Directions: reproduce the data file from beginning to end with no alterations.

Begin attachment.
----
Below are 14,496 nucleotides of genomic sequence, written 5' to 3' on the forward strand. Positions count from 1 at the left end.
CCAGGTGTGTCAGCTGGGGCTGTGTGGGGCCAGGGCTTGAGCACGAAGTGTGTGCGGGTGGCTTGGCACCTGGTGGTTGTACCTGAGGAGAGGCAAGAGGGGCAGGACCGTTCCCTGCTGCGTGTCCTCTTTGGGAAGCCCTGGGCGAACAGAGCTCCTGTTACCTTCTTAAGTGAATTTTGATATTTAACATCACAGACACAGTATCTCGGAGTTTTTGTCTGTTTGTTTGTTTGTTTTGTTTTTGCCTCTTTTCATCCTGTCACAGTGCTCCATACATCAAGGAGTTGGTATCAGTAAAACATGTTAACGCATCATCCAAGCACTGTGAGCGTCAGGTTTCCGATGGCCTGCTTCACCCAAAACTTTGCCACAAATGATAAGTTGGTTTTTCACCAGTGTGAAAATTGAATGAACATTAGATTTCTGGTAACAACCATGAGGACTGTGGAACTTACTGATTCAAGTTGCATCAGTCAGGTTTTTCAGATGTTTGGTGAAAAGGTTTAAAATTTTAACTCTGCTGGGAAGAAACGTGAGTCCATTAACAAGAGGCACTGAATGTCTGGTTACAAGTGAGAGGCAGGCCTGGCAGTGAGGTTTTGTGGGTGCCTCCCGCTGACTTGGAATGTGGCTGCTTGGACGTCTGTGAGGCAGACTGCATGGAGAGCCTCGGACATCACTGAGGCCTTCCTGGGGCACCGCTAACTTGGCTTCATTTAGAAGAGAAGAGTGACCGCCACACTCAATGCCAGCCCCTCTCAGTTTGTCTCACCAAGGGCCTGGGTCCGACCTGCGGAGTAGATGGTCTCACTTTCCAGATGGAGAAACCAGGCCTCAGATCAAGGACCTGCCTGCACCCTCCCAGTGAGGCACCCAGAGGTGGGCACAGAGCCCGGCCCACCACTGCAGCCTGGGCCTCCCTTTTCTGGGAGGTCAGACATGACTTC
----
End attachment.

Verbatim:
Below are 14,496 nucleotides of genomic sequence, written 5' to 3' on the forward strand. Positions count from 1 at the left end.
CCAGGTGTGTCAGCTGGGGCTGTGTGGGGCCAGGGCTTGAGCACGAAGTGTGTGCGGGTGGCTTGGCACCTGGTGGTTGTACCTGAGGAGAGGCAAGAGGGGCAGGACCGTTCCCTGCTGCGTGTCCTCTTTGGGAAGCCCTGGGCGAACAGAGCTCCTGTTACCTTCTTAAGTGAATTTTGATATTTAACATCACAGACACAGTATCTCGGAGTTTTTGTCTGTTTGTTTGTTTGTTTTGTTTTTGCCTCTTTTCATCCTGTCACAGTGCTCCATACATCAAGGAGTTGGTATCAGTAAAACATGTTAACGCATCATCCAAGCACTGTGAGCGTCAGGTTTCCGATGGCCTGCTTCACCCAAAACTTTGCCACAAATGATAAGTTGGTTTTTCACCAGTGTGAAAATTGAATGAACATTAGATTTCTGGTAACAACCATGAGGACTGTGGAACTTACTGATTCAAGTTGCATCAGTCAGGTTTTTCAGATGTTTGGTGAAAAGGTTTAAAATTTTAACTCTGCTGGGAAGAAACGTGAGTCCATTAACAAGAGGCACTGAATGTCTGGTTACAAGTGAGAGGCAGGCCTGGCAGTGAGGTTTTGTGGGTGCCTCCCGCTGACTTGGAATGTGGCTGCTTGGACGTCTGTGAGGCAGACTGCATGGAGAGCCTCGGACATCACTGAGGCCTTCCTGGGGCACCGCTAACTTGGCTTCATTTAGAAGAGAAGAGTGACCGCCACACTCAATGCCAGCCCCTCTCAGTTTGTCTCACCAAGGGCCTGGGTCCGACCTGCGGAGTAGATGGTCTCACTTTCCAGATGGAGAAACCAGGCCTCAGATCAAGGACCTGCCTGCACCCTCCCAGTGAGGCACCCAGAGGTGGGCACAGAGCCCGGCCCACCACTGCAGCCTGGGCCTCCCTTTTCTGGGAGGTCAGACATGACTTC